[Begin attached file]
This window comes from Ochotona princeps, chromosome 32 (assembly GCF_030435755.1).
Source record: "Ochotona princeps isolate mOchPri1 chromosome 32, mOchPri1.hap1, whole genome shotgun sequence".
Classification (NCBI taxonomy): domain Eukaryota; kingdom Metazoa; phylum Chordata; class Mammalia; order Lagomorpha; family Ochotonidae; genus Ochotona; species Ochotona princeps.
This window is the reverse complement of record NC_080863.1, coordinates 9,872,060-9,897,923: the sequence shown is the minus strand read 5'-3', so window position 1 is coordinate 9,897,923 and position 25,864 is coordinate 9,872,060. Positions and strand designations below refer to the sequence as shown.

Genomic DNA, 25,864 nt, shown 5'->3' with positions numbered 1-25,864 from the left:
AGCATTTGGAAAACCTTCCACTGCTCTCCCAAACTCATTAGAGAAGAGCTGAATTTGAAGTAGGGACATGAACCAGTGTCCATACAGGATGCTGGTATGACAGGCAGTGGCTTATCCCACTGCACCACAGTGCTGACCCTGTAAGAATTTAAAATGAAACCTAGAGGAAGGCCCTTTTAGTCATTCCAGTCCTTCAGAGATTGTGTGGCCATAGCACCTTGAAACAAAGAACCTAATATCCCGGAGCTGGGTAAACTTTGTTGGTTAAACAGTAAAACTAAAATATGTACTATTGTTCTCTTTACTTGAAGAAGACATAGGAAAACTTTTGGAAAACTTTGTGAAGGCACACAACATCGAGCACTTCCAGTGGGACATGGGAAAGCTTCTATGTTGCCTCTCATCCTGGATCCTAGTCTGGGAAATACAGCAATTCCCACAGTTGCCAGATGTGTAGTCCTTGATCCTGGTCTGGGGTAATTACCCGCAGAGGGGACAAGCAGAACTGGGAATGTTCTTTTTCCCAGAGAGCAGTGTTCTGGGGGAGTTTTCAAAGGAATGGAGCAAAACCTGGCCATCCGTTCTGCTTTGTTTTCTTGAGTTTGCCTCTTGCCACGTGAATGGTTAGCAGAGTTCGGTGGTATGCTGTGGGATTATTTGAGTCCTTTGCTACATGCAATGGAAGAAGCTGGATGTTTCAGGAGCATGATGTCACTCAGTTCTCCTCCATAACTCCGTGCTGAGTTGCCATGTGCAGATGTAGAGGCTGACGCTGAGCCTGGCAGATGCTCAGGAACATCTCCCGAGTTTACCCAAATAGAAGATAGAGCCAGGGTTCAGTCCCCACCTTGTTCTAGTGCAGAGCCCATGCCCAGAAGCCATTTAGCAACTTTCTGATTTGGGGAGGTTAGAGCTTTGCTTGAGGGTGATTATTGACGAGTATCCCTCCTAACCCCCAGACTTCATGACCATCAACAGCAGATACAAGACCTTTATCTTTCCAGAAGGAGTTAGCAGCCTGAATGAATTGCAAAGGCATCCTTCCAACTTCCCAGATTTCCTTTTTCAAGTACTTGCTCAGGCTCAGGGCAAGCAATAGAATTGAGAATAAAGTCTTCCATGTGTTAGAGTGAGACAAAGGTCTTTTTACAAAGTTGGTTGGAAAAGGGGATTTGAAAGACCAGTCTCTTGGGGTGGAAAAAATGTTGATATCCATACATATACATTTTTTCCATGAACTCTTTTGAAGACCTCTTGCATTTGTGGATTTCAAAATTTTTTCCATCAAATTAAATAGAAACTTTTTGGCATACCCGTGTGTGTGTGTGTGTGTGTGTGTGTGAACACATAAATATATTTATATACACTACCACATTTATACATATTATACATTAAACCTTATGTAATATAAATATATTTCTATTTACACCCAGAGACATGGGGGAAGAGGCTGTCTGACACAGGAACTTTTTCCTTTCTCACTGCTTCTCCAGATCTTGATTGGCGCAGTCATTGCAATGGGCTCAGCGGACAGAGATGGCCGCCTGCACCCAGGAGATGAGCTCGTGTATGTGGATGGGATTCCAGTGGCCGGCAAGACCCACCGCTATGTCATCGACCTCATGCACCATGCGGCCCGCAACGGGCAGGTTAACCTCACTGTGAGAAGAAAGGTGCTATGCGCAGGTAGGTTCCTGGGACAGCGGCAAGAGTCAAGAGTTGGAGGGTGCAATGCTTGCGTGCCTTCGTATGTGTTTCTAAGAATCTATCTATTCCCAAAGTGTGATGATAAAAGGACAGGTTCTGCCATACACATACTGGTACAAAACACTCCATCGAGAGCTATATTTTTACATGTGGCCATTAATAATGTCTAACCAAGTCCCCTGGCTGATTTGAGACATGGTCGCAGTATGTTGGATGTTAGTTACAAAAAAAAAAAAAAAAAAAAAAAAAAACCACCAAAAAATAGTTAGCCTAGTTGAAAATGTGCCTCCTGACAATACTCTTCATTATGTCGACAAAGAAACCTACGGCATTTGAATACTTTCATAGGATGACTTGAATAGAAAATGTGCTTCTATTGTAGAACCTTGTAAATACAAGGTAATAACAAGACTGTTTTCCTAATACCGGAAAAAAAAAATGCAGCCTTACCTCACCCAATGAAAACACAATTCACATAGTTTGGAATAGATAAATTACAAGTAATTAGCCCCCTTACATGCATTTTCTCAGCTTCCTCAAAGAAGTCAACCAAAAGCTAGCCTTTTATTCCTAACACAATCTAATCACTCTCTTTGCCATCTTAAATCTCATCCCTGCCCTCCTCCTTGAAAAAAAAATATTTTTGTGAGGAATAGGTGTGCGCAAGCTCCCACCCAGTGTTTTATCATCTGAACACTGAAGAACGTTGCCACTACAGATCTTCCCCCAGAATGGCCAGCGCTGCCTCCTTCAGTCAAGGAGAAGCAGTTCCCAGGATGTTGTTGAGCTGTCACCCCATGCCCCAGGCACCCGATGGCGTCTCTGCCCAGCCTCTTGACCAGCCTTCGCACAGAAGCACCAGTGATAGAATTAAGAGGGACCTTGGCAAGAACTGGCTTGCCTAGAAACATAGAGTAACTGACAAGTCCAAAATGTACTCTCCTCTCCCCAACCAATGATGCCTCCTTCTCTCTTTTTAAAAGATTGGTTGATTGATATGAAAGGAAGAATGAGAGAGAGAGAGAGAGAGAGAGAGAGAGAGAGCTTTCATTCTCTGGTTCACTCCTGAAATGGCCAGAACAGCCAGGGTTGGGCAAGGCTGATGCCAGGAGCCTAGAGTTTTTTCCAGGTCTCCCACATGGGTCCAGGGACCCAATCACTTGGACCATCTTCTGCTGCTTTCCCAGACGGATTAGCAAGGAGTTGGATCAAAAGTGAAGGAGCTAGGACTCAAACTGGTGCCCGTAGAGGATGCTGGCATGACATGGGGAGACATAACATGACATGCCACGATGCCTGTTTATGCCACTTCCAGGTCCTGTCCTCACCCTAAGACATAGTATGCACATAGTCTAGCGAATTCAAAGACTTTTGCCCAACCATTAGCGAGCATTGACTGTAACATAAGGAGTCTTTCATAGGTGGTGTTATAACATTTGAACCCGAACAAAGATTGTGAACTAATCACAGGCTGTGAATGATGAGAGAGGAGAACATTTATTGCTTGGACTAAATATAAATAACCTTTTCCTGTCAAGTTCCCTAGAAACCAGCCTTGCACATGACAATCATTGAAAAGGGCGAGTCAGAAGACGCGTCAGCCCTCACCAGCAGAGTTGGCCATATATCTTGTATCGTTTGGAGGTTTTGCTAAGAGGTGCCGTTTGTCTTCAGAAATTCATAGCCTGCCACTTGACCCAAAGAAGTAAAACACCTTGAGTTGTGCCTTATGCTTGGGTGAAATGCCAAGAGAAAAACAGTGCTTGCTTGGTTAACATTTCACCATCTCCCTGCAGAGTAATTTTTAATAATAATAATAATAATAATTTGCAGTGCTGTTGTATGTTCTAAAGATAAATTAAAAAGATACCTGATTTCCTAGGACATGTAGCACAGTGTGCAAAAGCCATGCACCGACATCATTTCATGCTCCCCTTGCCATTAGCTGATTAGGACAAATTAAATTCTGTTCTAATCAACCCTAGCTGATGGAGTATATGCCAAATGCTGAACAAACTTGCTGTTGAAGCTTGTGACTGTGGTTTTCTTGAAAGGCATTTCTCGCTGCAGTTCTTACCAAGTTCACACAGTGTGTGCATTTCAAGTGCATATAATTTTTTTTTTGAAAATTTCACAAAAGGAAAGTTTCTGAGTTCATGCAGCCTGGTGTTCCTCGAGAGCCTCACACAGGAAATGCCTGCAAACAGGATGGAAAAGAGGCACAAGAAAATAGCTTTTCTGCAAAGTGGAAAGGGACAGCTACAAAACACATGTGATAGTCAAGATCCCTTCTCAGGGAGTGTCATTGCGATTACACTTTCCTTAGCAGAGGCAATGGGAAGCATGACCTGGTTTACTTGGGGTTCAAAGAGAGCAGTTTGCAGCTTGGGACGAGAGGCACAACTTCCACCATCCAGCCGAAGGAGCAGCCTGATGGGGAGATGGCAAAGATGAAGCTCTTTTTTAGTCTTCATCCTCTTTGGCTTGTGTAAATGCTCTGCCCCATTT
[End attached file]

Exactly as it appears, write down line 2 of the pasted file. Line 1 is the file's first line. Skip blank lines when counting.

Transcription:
Source record: "Ochotona princeps isolate mOchPri1 chromosome 32, mOchPri1.hap1, whole genome shotgun sequence".